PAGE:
The first time I met Brenda I recognized her as an alcoholic. I was able to see her with different eyes than most everyone else, as I am also an alcoholic- sober 18 years this past April. Most people just saw a drunk, I saw a woman who fought many demons daily. I saw a woman of courage and great strength who had to walk through a valley filled with traps each and every day. Someone who would do ANYTHING for her child. Someone who was lost, and had no knowledge at all that she was a child of God and that there was a father in Heaven who loved her more than she could comprehend.

To say that Brenda's life revolved around Levi would be the understatement of the century. As a single mother, Brenda was the hub of Levi's existence, and her reason for living. She loved him fiercely. As it is with most autistic children, Levi had trouble with self control. He was on the path to trouble with his hitting and slapping, and Brenda was the recipient of that all too frequently. Still, she stayed.

There were times in my career where I found myself forced to call Child Protective Services on a parent because their child was at risk for injury or abuse. That child would be healthier, happier and safer outside their home environment.

I knew that Levi would die if he were taken from Brenda, and that the same was true for her. They lived and breathed for each other, and their lives were richer for their relationship. They were like the earth and the sun orbiting around each other.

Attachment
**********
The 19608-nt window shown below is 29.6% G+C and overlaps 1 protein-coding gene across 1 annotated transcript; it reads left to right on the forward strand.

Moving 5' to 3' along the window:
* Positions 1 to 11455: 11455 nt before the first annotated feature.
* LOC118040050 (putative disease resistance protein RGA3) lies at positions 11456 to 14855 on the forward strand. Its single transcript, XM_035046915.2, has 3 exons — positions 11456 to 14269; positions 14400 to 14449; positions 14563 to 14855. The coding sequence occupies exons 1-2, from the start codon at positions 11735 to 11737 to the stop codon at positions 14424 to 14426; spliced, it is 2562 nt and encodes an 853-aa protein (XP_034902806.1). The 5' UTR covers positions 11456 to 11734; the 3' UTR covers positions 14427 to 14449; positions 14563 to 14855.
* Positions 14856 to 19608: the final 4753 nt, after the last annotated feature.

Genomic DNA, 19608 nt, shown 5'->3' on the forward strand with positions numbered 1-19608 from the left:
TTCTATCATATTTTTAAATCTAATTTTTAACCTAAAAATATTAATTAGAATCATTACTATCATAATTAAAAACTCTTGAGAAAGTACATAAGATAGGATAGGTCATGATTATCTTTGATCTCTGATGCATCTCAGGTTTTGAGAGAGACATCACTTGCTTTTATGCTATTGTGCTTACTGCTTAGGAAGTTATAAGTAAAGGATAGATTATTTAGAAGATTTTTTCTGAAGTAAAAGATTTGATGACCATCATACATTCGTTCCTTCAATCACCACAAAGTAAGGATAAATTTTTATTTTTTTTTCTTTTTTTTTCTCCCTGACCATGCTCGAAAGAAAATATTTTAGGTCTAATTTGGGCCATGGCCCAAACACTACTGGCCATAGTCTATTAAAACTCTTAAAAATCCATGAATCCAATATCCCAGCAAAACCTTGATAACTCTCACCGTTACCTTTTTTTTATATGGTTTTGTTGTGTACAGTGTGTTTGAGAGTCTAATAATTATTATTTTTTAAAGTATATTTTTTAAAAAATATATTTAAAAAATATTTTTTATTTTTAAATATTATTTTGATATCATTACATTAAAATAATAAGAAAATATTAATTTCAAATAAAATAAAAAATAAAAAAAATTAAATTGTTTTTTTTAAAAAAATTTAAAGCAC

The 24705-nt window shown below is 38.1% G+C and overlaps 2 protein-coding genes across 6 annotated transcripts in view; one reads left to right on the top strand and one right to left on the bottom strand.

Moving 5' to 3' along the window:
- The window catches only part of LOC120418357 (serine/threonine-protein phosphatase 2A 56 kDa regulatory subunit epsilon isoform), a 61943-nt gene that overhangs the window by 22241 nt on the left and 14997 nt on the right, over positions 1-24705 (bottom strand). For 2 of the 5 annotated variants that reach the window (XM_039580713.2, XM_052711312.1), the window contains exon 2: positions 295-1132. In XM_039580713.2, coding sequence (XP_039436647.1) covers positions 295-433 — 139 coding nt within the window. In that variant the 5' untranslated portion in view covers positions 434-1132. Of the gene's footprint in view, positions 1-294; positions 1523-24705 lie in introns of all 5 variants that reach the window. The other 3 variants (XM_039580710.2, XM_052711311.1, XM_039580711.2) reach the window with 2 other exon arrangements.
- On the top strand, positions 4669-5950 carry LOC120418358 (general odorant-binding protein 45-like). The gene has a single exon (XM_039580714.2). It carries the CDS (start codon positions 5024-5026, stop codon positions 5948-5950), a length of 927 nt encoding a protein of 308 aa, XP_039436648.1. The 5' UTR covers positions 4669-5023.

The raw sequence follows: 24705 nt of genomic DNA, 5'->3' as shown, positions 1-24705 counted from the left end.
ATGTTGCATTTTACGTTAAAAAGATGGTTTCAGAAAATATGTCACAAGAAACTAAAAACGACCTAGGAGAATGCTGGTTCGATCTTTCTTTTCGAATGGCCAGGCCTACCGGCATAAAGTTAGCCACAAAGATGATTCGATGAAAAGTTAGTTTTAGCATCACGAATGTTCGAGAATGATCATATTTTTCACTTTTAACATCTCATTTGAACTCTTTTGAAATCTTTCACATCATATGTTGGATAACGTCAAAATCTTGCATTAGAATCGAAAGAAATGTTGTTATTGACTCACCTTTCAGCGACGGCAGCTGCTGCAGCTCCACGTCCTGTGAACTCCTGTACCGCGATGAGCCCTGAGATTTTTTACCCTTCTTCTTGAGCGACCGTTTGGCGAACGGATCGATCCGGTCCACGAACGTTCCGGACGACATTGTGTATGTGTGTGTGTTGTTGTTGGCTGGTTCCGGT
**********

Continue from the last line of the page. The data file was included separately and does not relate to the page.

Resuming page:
When Levi was in second grade, I wrote a book about him. It is called "Donny is Different".
Brenda was thrilled by it, and everyone who read it loved it. Levi was very intelligent, sweet, kind and very affectionate to those whom he loves, a very different kind of child from the typical autistic children I had ever worked with before- at any age. Capable of learning reading, and basic math, yet still super involved with self stimulation, prone to be extremely loud and to horrible tantrums, Levi was able to show impulse control- something most autistic children are not able to exhibit at all. Levi was mainstreamed all throughout his school time here with regular classes, and made many 'normal' friends who were kind and very accepting of him.